## Matrix - Lazy operations

Matrix has some operations we didn't cover yet: multiply by number, add number to every element, compute squares etc. The result of all those operations is same size matrix with every element transformed by some function, i.e:

For example: multiplying matrix by 2 (`A * 2`

) can be written as `A.Map(value => value * 2)`

, where `Map`

works similar to LINQ `Select`

function - applies transformation to every element.

## Scalar transformation

Instead of performing the operation immediately (and copy the matrix memory in process) we can instead create an object that represents the transformation behavior (again this is similar to the way `Select`

works). Such object will only evaluate the transformed value when accessing matrix data:

```
public class ScalarTransformedMatrix : Matrix
{
```

We store the original matrix and the transformation function that we'll apply to each element

```
private readonly Matrix _matrix;
private readonly Func<double, double> _transformation;
public ScalarTransformedMatrix( Matrix matrix, Func< double, double> transformation ) : base(matrix.Size)
{
_matrix = matrix;
_transformation = transformation;
}
```

Then we override methods accessing the data so they transform returned value:

```
public override double GetByColumnIndex( int columnIndex)
{
return _transformation(_matrix.GetByColumnIndex(columnIndex));
}
public override double GetByRowIndex( int rowIndex)
{
return _transformation(_matrix.GetByRowIndex(rowIndex));
}
public override double GetByCoordinates( int row, int column)
{
return _transformation(_matrix.GetByCoordinates(row, column));
}
}
```

Now the scalar multiplication can be expressed as:

```
public static Matrix operator *(Matrix a, double scalar) => new ScalarTransformedMatrix(a, v => v * scalar);
```

And used in code:

```
Matrix b = a * 2.5;
```

## Element wise operations

Another type of operation we'd like to handle is element-wise matrix operation. Imagine we have two matrices - `A`

and `B`

- and we want to multiply each element of `A`

by corresponding element of `B`

(known as Hadamard product). In Octave/MatLab this is done by using "." operator: `A .* B`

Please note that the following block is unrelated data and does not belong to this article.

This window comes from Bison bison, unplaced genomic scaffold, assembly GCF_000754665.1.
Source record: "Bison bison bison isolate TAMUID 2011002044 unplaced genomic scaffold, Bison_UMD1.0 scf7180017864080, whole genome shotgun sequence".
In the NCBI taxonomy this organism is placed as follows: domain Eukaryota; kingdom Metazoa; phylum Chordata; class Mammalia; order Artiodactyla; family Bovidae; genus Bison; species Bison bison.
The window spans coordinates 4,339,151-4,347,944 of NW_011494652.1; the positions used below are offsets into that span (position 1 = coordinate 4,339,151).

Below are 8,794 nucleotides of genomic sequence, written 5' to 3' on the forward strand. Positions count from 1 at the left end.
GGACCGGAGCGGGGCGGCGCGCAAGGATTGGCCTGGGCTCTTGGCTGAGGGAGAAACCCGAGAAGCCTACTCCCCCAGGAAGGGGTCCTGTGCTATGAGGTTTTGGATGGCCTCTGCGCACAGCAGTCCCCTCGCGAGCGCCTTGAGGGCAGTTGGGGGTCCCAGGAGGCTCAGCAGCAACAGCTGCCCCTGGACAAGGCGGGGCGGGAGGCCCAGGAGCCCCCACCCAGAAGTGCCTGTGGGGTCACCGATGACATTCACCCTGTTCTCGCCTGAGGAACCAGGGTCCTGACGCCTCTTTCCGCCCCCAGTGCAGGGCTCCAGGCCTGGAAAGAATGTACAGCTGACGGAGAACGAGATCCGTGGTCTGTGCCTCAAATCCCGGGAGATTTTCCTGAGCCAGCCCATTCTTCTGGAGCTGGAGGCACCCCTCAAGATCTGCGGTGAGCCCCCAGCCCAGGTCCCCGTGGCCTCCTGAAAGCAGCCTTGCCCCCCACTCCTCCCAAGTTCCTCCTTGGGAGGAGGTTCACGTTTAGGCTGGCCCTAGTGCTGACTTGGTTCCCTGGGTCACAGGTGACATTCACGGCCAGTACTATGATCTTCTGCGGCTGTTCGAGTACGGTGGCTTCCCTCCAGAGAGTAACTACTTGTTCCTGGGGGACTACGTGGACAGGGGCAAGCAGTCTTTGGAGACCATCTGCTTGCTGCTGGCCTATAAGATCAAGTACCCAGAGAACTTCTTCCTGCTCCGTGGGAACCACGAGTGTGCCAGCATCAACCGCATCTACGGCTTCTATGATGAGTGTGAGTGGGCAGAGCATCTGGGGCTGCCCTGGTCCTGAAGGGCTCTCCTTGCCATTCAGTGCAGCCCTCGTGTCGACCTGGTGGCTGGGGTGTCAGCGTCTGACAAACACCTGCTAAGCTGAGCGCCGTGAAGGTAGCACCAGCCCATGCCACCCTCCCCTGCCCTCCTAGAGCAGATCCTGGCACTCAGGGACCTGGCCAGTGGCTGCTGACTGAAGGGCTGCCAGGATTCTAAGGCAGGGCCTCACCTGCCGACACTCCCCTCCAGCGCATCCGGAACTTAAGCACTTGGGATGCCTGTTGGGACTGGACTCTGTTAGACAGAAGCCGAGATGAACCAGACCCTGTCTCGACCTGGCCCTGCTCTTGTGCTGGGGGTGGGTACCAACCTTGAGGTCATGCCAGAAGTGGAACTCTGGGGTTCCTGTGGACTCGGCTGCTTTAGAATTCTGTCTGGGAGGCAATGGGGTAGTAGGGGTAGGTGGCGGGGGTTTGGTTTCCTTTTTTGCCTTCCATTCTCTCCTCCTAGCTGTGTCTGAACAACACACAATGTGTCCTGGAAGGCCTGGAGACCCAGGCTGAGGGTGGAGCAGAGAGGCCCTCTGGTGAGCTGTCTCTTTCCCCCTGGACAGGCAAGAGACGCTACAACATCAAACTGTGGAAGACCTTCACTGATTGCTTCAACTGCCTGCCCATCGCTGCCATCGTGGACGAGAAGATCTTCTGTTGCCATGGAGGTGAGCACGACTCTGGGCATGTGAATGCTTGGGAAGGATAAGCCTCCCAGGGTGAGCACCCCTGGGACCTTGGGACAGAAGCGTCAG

.

To implement this, we can create another transformation class that represents such operation:

```
public class MatrixTransformedMatrix : Matrix
{
```

Main difference between this and `ScalarTransofmedMatrix`

is that we have to store additional matrix and our transformation function now accepts two values (for both matrices):

```
private readonly Matrix _matrix;
private readonly Matrix _transformationValue;
private readonly Func<double, double, double> _transformation;
public MatrixTransformedMatrix( Matrix matrix, Matrix transformationValue, Func<double , double , double > transformation) : base(matrix.Size)
{
_matrix = matrix;
_transformationValue = transformationValue;
_transformation = transformation;
}
```

The value access functions look almost exactly the same - the value returned from inner matrix is transformed using the transformation function and corresponding value from second matrix:

```
public override double GetByColumnIndex( int columnIndex)
{
return _transformation(_matrix.GetByColumnIndex(columnIndex), _transformationValue.GetByColumnIndex(columnIndex));
}
public override double GetByRowIndex( int rowIndex)
{
return _transformation(_matrix.GetByRowIndex(rowIndex), _transformationValue.GetByRowIndex(rowIndex));
}
public override double GetByCoordinates( int row, int column)
{
return _transformation(_matrix.GetByCoordinates(row, column), _transformationValue.GetByCoordinates(row, column));
}
}
```

In fact, this is very similar to approach taken when designing the `TransposedMatrix`

class, which flips the coordinates when value is accessed. Sub-matrices - like
`ColumnFilteredMatrix`

- and composite matrices - like `ColumnsConcatMatrix`

- use exactly the same technique.

Thanks to that, after adding few operator overloads to our class, we can write complex equations without copying matrix data multiple times, i.e:

```
var resultMatrix = (1 + Y).Transpose().MultiplyEach(X.GetColumn(1)) - 1;
```

The matrix class now has enough operations to start building basic algorithms for machine learning - but that's topic for next articles.